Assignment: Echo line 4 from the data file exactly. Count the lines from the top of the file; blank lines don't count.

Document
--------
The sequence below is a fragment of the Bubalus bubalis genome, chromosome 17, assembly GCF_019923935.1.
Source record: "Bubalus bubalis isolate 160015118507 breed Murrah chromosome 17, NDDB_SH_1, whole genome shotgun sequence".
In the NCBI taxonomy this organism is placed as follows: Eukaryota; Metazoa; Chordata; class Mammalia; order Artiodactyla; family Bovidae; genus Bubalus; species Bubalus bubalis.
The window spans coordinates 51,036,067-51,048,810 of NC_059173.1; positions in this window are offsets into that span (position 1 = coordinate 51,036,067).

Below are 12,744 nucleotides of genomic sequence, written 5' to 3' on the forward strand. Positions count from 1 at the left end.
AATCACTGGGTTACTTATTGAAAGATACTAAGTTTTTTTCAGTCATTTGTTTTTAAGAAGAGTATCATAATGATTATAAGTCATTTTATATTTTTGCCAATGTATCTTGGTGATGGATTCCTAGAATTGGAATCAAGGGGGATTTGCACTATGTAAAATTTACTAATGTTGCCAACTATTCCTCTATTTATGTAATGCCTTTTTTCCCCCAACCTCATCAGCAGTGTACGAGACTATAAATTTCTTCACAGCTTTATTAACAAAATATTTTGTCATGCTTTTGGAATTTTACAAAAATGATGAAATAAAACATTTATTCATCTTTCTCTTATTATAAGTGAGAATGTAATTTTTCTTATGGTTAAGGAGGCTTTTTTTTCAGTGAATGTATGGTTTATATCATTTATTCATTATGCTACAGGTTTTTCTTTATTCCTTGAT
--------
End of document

The window spans coordinates 51,036,067-51,048,810 of NC_059173.1; positions in this window are offsets into that span (position 1 = coordinate 51,036,067).